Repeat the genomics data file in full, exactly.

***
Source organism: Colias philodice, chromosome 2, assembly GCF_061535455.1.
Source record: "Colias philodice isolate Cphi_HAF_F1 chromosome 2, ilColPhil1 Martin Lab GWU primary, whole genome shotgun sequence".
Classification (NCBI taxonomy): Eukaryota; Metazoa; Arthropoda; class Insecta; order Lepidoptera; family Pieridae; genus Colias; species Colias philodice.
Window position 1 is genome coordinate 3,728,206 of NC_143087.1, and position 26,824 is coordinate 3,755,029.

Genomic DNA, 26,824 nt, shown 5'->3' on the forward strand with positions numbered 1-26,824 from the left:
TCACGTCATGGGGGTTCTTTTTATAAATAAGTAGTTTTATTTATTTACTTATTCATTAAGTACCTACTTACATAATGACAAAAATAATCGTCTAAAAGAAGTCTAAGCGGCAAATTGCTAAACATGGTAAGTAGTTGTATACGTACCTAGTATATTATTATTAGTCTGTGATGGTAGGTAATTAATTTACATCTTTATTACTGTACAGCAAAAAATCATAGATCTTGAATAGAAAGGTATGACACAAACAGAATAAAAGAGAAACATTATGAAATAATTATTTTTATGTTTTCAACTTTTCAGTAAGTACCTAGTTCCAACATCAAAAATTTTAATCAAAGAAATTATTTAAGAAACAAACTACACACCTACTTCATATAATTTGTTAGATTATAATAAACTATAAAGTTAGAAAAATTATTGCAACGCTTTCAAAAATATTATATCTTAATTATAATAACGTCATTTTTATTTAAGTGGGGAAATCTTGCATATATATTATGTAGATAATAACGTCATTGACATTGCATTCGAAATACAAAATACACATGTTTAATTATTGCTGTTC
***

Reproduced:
Source organism: Colias philodice, chromosome 2, assembly GCF_061535455.1.
Source record: "Colias philodice isolate Cphi_HAF_F1 chromosome 2, ilColPhil1 Martin Lab GWU primary, whole genome shotgun sequence".
Classification (NCBI taxonomy): Eukaryota; Metazoa; Arthropoda; class Insecta; order Lepidoptera; family Pieridae; genus Colias; species Colias philodice.
Window position 1 is genome coordinate 3,728,206 of NC_143087.1, and position 26,824 is coordinate 3,755,029.

Genomic DNA, 26,824 nt, shown 5'->3' on the forward strand with positions numbered 1-26,824 from the left:
TCACGTCATGGGGGTTCTTTTTATAAATAAGTAGTTTTATTTATTTACTTATTCATTAAGTACCTACTTACATAATGACAAAAATAATCGTCTAAAAGAAGTCTAAGCGGCAAATTGCTAAACATGGTAAGTAGTTGTATACGTACCTAGTATATTATTATTAGTCTGTGATGGTAGGTAATTAATTTACATCTTTATTACTGTACAGCAAAAAATCATAGATCTTGAATAGAAAGGTATGACACAAACAGAATAAAAGAGAAACATTATGAAATAATTATTTTTATGTTTTCAACTTTTCAGTAAGTACCTAGTTCCAACATCAAAAATTTTAATCAAAGAAATTATTTAAGAAACAAACTACACACCTACTTCATATAATTTGTTAGATTATAATAAACTATAAAGTTAGAAAAATTATTGCAACGCTTTCAAAAATATTATATCTTAATTATAATAACGTCATTTTTATTTAAGTGGGGAAATCTTGCATATATATTATGTAGATAATAACGTCATTGACATTGCATTCGAAATACAAAATACACATGTTTAATTATTGCTGTTC